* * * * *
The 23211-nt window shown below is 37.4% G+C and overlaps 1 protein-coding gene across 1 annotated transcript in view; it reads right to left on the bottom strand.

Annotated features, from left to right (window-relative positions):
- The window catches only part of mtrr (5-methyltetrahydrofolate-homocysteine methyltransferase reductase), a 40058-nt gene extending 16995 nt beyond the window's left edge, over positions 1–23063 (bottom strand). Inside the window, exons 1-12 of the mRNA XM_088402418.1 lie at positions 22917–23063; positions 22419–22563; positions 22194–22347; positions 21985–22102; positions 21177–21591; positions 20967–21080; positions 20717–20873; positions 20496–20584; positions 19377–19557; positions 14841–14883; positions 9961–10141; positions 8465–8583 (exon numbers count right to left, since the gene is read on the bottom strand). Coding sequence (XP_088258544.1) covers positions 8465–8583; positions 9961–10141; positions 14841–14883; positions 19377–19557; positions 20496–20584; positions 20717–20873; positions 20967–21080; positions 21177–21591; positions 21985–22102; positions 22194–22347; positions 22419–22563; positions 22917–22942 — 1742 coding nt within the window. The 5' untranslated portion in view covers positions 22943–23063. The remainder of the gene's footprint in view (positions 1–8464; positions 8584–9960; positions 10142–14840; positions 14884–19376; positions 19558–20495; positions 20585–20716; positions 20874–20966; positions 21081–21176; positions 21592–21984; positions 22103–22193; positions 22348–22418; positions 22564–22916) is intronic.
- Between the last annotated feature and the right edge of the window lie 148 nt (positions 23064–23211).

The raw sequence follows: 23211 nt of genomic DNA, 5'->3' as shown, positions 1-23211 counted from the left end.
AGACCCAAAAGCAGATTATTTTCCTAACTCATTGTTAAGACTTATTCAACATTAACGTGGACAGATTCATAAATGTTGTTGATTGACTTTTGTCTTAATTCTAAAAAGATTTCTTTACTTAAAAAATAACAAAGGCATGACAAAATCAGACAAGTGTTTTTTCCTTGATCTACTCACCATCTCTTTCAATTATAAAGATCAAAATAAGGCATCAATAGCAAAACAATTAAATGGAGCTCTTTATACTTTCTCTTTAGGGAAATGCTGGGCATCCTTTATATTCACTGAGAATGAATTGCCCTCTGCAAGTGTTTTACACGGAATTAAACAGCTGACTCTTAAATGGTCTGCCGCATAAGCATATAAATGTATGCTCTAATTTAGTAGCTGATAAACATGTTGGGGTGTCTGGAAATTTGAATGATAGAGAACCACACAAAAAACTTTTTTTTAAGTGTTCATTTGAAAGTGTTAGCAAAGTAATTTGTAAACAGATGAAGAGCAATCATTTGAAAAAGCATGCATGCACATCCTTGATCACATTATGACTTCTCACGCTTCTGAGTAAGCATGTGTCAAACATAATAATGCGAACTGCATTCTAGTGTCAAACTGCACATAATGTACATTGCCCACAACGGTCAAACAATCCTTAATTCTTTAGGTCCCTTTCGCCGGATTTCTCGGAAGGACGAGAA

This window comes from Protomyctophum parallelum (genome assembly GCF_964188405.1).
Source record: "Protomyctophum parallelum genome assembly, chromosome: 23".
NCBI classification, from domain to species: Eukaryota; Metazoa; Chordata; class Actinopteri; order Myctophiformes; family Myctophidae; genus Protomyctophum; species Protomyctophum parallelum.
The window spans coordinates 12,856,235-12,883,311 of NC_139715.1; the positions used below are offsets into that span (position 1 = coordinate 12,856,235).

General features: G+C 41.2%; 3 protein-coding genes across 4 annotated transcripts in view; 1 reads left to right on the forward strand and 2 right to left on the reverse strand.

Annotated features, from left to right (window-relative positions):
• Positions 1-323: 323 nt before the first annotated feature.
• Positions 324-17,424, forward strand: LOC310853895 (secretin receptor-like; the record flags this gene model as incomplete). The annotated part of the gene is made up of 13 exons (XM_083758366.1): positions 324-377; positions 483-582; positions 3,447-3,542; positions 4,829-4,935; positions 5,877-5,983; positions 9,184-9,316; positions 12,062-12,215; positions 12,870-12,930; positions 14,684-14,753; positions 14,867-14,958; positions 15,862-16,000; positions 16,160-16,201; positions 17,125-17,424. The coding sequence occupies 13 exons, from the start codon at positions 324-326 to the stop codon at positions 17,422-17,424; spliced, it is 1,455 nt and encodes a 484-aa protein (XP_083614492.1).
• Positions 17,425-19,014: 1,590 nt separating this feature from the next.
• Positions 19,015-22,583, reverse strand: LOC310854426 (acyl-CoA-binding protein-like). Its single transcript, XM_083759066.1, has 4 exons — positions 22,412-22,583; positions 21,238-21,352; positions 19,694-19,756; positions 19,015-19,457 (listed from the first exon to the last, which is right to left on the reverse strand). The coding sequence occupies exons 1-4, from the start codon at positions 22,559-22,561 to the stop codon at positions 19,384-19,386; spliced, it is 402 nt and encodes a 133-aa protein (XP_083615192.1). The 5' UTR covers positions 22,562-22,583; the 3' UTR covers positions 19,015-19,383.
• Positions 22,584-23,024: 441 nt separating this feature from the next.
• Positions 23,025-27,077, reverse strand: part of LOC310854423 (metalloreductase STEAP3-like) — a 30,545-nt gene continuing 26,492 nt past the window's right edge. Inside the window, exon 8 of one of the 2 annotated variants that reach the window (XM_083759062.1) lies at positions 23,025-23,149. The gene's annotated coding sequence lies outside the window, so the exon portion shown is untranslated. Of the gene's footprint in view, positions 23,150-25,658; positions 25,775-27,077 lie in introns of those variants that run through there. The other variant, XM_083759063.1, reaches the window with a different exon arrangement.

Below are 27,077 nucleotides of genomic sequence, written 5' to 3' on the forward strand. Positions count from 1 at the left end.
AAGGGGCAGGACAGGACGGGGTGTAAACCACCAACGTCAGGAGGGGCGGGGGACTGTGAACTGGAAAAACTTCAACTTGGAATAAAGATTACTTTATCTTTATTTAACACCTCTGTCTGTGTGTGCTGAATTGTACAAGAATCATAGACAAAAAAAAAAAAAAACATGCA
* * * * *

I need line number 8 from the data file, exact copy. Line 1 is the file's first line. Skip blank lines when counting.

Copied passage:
Source record: "Protomyctophum parallelum genome assembly, chromosome: 23".